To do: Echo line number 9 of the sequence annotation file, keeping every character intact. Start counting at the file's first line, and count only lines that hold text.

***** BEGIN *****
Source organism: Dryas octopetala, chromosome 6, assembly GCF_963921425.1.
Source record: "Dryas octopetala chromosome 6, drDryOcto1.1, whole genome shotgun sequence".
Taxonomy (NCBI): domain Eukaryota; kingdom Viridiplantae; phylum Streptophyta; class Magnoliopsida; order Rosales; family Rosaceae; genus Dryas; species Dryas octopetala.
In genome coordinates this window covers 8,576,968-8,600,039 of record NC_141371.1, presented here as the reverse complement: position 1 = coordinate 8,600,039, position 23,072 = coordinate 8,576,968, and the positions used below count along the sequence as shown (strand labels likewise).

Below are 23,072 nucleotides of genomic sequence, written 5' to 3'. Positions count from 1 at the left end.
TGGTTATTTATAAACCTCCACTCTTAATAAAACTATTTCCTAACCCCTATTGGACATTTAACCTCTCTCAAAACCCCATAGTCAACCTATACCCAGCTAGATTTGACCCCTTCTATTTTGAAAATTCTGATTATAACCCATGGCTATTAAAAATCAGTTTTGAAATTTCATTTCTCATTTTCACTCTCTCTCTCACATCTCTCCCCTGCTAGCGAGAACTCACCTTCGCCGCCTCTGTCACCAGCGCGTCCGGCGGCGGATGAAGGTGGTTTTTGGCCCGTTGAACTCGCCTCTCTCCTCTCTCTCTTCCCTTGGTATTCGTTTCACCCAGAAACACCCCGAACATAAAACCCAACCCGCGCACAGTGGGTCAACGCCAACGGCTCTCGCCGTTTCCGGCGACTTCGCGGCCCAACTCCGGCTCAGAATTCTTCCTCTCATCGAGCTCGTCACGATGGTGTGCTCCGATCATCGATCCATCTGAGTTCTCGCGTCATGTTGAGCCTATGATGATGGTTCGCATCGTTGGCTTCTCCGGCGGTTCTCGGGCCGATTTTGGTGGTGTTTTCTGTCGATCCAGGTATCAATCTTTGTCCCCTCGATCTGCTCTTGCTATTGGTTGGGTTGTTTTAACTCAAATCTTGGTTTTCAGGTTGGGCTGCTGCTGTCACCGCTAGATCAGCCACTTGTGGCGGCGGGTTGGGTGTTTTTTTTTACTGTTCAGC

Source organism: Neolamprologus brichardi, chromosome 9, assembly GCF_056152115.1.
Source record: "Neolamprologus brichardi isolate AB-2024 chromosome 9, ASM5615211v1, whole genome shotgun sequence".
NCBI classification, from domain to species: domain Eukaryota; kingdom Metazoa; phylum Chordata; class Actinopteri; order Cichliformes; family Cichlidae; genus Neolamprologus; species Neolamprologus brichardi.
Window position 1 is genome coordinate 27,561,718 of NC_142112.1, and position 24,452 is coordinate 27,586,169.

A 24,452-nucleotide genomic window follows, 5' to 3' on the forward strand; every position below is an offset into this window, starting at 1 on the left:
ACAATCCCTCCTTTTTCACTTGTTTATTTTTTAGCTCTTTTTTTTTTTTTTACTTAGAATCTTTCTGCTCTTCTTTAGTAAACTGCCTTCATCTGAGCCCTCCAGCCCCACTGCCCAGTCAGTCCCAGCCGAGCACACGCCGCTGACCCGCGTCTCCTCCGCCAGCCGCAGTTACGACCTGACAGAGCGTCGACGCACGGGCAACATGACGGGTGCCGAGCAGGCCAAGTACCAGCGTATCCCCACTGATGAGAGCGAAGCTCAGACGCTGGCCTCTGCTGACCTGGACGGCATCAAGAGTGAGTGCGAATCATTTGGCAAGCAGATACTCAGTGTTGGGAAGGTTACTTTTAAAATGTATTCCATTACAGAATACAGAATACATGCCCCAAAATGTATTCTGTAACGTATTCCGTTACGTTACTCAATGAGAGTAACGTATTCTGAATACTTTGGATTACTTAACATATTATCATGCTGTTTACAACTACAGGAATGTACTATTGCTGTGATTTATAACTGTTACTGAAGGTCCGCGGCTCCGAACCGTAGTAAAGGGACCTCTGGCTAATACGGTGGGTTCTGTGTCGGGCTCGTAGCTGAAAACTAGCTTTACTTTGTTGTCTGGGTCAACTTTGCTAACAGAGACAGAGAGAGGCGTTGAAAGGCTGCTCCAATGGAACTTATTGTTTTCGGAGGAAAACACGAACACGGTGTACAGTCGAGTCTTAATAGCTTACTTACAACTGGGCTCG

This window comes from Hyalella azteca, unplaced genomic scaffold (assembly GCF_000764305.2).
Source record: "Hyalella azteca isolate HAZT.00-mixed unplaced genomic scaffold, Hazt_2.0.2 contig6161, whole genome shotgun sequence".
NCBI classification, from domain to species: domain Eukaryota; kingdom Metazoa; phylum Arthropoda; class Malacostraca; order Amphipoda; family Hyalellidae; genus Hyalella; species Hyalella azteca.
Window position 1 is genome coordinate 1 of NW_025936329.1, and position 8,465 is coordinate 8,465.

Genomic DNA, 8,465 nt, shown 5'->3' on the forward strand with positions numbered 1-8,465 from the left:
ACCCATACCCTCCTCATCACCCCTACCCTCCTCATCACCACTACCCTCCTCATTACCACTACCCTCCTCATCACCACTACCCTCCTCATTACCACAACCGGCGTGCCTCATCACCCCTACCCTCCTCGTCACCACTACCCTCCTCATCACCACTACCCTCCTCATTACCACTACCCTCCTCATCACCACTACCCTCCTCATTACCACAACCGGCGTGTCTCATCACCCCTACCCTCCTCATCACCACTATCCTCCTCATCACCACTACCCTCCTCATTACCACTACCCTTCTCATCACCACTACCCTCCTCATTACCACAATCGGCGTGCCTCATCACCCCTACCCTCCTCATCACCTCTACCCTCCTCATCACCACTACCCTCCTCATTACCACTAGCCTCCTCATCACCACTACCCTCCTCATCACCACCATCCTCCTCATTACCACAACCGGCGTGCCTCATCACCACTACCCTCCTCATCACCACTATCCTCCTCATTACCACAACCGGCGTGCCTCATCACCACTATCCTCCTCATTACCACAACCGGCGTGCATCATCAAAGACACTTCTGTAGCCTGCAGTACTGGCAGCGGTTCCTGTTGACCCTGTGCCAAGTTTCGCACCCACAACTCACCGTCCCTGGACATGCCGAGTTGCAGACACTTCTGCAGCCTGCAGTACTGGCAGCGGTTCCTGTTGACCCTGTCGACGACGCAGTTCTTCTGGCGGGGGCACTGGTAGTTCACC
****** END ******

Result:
NCBI classification, from domain to species: domain Eukaryota; kingdom Metazoa; phylum Chordata; class Actinopteri; order Cichliformes; family Cichlidae; genus Neolamprologus; species Neolamprologus brichardi.